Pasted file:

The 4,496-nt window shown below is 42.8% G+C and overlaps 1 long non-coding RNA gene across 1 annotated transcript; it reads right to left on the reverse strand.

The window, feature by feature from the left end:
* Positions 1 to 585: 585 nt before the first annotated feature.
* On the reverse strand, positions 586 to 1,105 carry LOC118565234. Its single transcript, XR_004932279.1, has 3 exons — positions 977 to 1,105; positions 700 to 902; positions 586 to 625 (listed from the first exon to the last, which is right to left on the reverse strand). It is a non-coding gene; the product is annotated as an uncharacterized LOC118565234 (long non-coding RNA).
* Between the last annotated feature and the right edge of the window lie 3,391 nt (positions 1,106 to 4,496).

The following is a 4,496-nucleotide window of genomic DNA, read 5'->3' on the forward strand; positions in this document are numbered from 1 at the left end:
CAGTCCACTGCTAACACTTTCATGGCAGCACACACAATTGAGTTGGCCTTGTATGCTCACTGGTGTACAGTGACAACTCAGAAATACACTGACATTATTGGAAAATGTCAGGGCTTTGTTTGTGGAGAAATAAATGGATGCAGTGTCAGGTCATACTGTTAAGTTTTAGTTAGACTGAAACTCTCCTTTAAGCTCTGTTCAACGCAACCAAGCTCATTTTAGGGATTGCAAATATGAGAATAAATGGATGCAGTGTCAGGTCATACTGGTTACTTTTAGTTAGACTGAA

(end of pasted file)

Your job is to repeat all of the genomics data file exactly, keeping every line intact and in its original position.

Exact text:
The 4,496-nt window shown below is 42.8% G+C and overlaps 1 long non-coding RNA gene across 1 annotated transcript; it reads right to left on the reverse strand.

The window, feature by feature from the left end:
* Positions 1 to 585: 585 nt before the first annotated feature.
* On the reverse strand, positions 586 to 1,105 carry LOC118565234. Its single transcript, XR_004932279.1, has 3 exons — positions 977 to 1,105; positions 700 to 902; positions 586 to 625 (listed from the first exon to the last, which is right to left on the reverse strand). It is a non-coding gene; the product is annotated as an uncharacterized LOC118565234 (long non-coding RNA).
* Between the last annotated feature and the right edge of the window lie 3,391 nt (positions 1,106 to 4,496).

The following is a 4,496-nucleotide window of genomic DNA, read 5'->3' on the forward strand; positions in this document are numbered from 1 at the left end:
CAGTCCACTGCTAACACTTTCATGGCAGCACACACAATTGAGTTGGCCTTGTATGCTCACTGGTGTACAGTGACAACTCAGAAATACACTGACATTATTGGAAAATGTCAGGGCTTTGTTTGTGGAGAAATAAATGGATGCAGTGTCAGGTCATACTGTTAAGTTTTAGTTAGACTGAAACTCTCCTTTAAGCTCTGTTCAACGCAACCAAGCTCATTTTAGGGATTGCAAATATGAGAATAAATGGATGCAGTGTCAGGTCATACTGGTTACTTTTAGTTAGACTGAA